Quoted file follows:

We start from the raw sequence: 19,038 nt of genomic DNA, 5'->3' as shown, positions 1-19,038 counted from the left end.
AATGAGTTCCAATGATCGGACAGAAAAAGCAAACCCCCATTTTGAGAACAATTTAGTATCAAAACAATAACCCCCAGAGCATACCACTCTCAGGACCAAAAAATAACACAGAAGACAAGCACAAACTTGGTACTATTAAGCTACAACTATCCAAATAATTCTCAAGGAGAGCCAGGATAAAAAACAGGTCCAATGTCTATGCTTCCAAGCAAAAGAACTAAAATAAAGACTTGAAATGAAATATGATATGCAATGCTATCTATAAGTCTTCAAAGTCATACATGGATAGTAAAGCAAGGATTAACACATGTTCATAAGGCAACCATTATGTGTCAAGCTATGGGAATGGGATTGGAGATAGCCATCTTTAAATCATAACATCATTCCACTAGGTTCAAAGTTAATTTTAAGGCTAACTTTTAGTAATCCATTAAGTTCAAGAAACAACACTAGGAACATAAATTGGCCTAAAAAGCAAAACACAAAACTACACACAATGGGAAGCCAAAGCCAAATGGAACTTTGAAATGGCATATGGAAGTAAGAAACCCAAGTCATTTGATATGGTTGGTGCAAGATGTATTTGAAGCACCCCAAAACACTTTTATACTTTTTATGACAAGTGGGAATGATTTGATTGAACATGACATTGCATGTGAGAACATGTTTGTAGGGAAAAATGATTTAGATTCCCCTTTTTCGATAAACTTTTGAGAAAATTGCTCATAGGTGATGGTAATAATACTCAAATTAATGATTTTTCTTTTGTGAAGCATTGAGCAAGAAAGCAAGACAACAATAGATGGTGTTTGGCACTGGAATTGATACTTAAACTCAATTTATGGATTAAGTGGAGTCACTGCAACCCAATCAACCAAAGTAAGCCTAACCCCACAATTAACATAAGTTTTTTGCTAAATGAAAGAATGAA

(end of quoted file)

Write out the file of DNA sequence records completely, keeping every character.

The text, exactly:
We start from the raw sequence: 19,038 nt of genomic DNA, 5'->3' as shown, positions 1-19,038 counted from the left end.
AATGAGTTCCAATGATCGGACAGAAAAAGCAAACCCCCATTTTGAGAACAATTTAGTATCAAAACAATAACCCCCAGAGCATACCACTCTCAGGACCAAAAAATAACACAGAAGACAAGCACAAACTTGGTACTATTAAGCTACAACTATCCAAATAATTCTCAAGGAGAGCCAGGATAAAAAACAGGTCCAATGTCTATGCTTCCAAGCAAAAGAACTAAAATAAAGACTTGAAATGAAATATGATATGCAATGCTATCTATAAGTCTTCAAAGTCATACATGGATAGTAAAGCAAGGATTAACACATGTTCATAAGGCAACCATTATGTGTCAAGCTATGGGAATGGGATTGGAGATAGCCATCTTTAAATCATAACATCATTCCACTAGGTTCAAAGTTAATTTTAAGGCTAACTTTTAGTAATCCATTAAGTTCAAGAAACAACACTAGGAACATAAATTGGCCTAAAAAGCAAAACACAAAACTACACACAATGGGAAGCCAAAGCCAAATGGAACTTTGAAATGGCATATGGAAGTAAGAAACCCAAGTCATTTGATATGGTTGGTGCAAGATGTATTTGAAGCACCCCAAAACACTTTTATACTTTTTATGACAAGTGGGAATGATTTGATTGAACATGACATTGCATGTGAGAACATGTTTGTAGGGAAAAATGATTTAGATTCCCCTTTTTCGATAAACTTTTGAGAAAATTGCTCATAGGTGATGGTAATAATACTCAAATTAATGATTTTTCTTTTGTGAAGCATTGAGCAAGAAAGCAAGACAACAATAGATGGTGTTTGGCACTGGAATTGATACTTAAACTCAATTTATGGATTAAGTGGAGTCACTGCAACCCAATCAACCAAAGTAAGCCTAACCCCACAATTAACATAAGTTTTTTGCTAAATGAAAGAATGAA